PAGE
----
“Who said anything about fifty-fifty?!” replied Frank. “I said ‘share’!”
“I did!” shouted Carla. “I promised Darren half of the money. We would have won Darren! You big oaf! You’re too slow!”
The boss interjected. “No you wouldn’t have. None of you have actually won.”
“I have!” announced Frank, as he leaned back in his chair, while gently sniffing the 50 dollar note.
“No, not even you, Frank. None of you truly reached win-win. Frank, you didn’t get 50 bucks. You got 30. Carla and Darren would have only got 25 each. Listen again to the rules: ‘If you can get your partner to stand behind your chair, then I will give you fifty dollars’.”
None of you truly reached win-win. Frank, you didn’t get 50 bucks. You got 30. Carla and Darren would have only got 25 each.
The boss tried again. “What does win-win mean? Darren?”
“Um,” said Darren nervously, “fifty-fifty?”
“NO!” shouted the boss. “Carla?”
“I was going to say the same as Darren.”
Frank laughed, “It’s thirty-twenty, baby! Thirty for me, and twenty for Eric!”
“Wrong Frank,” countered the boss. “Win-win is keeping both of you happy. Neither of you should feel like you ‘lost’ something. You should both be satisfied with the outcome. Now this is money, but imagine if we had to negotiate over, say, children as in a divorce? Would you be as happy seeing your kids for two-thirds or half of the time?”
The group of key account managers looked down at the table. Everyone had kids. Brett tried to lift the tone. “I bet Andrew’s parents would have liked to have seen him half the time. He must have been a real terror!”
There was a slight chuckle.
The boss continued. “So nobody can see the solution here? Do I have to repeat the…”
But then the boss paused. Helen was motioning to Gerry to rise.
“Come here. Come here,” whispered Helen. She gestured to Gerry to first stand, and then come over. As Gerry made a move, Helen also stood. They both walked towards one another, and then paused in front of the boss. The boss’s eyebrows were raised, but he didn’t say a word.
“Keep going,” urged Helen. Gerry did as she was told; clearly not understanding exactly what was happening, but not wanting to cause a scene. “Stand behind my chair.” And then Gerry’s metaphorical penny dropped.
And like that, the two crossed paths and then simultaneously finished by standing behind each other’s vacated chairs.
“Ladies and gentlemen, we have the real winners!” the boss announced. His single clap became applause; a sign of relief clearly etched on his face. He took one step towards Frank, and with the dexterity of a long beaked stork picking up a grub, plucked the fifty-dollar note from under Franks nose with two fingers. As he took the three steps to Helen he once again reached into his jacket pocket, pulling out his wallet, but instead of returning the note from where it had come, the boss pulled out another crisp, 50-dollar bill. He now had a total of 100 dollars in his hands.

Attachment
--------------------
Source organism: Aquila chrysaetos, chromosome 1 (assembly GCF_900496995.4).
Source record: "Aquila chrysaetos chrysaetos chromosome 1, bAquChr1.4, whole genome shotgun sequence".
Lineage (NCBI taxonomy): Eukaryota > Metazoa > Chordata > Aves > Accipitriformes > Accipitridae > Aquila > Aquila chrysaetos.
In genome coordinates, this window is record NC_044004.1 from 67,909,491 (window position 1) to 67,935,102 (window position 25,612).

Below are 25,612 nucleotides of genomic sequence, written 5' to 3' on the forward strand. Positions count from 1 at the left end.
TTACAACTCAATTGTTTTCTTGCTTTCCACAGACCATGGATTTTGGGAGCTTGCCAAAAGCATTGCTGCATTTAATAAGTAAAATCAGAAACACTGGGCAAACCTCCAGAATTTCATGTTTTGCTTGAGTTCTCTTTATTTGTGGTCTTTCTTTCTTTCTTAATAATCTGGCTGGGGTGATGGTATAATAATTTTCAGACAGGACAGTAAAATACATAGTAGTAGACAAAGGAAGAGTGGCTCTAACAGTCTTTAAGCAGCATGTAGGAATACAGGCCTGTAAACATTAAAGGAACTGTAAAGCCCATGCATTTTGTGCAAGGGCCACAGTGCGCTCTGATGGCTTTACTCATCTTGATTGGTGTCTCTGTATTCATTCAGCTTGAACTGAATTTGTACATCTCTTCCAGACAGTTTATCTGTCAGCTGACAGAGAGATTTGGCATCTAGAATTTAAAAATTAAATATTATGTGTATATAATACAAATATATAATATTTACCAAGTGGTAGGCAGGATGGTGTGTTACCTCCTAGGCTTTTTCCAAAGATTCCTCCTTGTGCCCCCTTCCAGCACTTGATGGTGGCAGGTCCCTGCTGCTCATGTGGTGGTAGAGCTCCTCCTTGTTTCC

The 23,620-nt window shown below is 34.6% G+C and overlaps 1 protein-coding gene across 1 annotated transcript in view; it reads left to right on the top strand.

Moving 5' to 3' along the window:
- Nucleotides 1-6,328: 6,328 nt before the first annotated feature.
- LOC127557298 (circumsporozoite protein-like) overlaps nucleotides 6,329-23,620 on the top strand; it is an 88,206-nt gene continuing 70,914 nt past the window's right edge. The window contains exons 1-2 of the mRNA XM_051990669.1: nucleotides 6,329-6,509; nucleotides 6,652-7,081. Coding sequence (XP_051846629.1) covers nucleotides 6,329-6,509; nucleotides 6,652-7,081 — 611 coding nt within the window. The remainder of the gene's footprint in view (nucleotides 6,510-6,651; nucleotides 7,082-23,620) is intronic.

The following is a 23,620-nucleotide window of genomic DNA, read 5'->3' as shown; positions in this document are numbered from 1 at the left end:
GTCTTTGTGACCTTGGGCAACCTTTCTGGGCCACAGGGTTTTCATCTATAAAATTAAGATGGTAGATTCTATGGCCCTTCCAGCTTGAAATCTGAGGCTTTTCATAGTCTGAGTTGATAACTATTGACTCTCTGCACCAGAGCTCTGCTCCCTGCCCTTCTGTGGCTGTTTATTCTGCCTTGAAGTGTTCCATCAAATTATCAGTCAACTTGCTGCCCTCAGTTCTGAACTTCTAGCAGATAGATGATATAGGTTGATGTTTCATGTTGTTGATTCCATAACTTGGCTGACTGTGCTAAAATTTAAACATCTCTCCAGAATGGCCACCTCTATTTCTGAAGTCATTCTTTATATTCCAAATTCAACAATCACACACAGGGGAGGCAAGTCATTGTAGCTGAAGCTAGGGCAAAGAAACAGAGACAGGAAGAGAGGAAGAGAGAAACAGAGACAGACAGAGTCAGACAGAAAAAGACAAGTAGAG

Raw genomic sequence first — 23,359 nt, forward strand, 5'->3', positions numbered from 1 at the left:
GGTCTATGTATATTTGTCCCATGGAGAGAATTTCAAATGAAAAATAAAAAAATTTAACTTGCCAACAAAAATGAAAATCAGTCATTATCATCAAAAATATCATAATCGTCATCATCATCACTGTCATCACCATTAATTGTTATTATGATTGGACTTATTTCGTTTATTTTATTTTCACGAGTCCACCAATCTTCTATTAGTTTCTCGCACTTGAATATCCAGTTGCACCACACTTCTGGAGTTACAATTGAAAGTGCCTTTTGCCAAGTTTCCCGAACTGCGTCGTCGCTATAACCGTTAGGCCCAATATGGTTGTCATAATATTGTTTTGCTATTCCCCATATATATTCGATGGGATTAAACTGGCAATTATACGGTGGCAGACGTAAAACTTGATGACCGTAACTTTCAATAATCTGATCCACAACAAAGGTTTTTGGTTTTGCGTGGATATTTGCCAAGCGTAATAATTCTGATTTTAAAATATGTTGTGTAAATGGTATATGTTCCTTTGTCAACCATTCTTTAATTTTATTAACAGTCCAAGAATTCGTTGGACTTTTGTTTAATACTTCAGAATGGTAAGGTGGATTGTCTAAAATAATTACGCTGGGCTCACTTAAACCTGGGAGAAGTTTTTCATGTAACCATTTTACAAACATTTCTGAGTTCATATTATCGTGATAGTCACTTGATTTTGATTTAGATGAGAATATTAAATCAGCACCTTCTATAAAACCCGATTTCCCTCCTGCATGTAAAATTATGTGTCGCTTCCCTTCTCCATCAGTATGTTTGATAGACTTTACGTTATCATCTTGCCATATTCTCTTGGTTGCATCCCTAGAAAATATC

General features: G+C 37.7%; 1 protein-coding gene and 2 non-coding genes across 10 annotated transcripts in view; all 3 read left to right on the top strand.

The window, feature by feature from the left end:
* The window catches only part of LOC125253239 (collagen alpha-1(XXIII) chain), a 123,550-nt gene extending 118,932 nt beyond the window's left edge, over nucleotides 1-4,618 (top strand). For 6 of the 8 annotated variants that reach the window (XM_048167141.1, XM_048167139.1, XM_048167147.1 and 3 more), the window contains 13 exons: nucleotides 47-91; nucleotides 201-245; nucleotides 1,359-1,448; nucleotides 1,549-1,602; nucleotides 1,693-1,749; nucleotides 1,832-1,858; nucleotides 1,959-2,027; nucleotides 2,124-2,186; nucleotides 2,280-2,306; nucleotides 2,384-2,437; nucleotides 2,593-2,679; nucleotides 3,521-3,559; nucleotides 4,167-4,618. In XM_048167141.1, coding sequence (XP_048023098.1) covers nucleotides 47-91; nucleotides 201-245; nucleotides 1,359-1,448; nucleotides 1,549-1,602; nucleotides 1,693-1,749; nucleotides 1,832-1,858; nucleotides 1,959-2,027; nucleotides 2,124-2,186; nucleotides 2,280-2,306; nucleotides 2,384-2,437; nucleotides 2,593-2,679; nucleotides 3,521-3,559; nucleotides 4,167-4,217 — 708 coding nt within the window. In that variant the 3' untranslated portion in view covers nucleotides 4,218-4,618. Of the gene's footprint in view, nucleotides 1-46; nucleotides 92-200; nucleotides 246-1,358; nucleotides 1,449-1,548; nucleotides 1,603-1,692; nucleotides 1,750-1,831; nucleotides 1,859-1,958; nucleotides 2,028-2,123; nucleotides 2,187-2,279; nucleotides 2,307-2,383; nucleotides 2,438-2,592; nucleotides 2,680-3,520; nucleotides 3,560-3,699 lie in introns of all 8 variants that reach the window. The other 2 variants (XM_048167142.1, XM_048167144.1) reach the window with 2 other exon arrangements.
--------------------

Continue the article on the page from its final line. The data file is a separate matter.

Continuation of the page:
“Helen, for getting Gerry to stand behind your chair, here’s fifty dollars.” He turned, took five steps to the other side of the boardroom table. “And Gerry, congratulations. Here is another fifty dollars, for getting Helen to stand behind your chair.” He emphasised chair more this time.
The two looked proud.
All but Frank realised what had happened. He was still looking at his fingers where his winnings once were.
The five negotiators
Andrew, Brett, Carla, Darren, Helen, and Gerry represent the five types of negotiators you will encounter. Andrew, Brett and Frank are all competitive – demanding, even threatening, until their opponents concede. They show little to no compromise, and winning is more important than maintaining the relationship.
Competitive negotiators want a quick win today, because there may be no tomorrow.
Carla and Darren, are strong believers that win-win means fifty-fifty, because they also believe that the metaphorical pie is fixed. This zero-sum philosophy ensures that any gain is at the expense of the other and there is no comprehension that the pie, or 50 dollars, could double. As a consequence, the very best outcome imaginable is 50-50. But that’s not win-win. That’s half win, half win. Which also means half lose, half lose.
Eddie is an accommodator, and was unluckily paired with Frank, a competitor. In these aggressive-passive relationships it is the Eddies of the world that, through their own naivety, get cheated by others. Of course, we are all accommodators at times, particularly within the family unit, but at the negotiation table, it’s a flaw that leads to a win for the other party.
And Helen and Gerry, while finally saving the day, were originally conflict avoiders. Rather than risk damaging their relationship with one another or feeling embarrassed over a heated debate, both, at first, decided to avoid playing the game. Harmony above winning – that was of course until Helen figured out that harmony could be maintained, and a positive outcome for both accomplished, if both were problem solvers. Ignoring the limiting belief that negotiations are constrained by a fixed sum, Helen coached her partner Gerry, and literally doubled her money. Fifty-fifty became one hundred-one hundred. Or in other words, true win-win.
Knowing your preferred negotiation style is your first step to moving towards a problem-solving mentality. The question now remains, “Andrew, Brett, Carla, Darren, Eddie, Frank, Gerry or Helen. In your next negotiation, which role will you play?”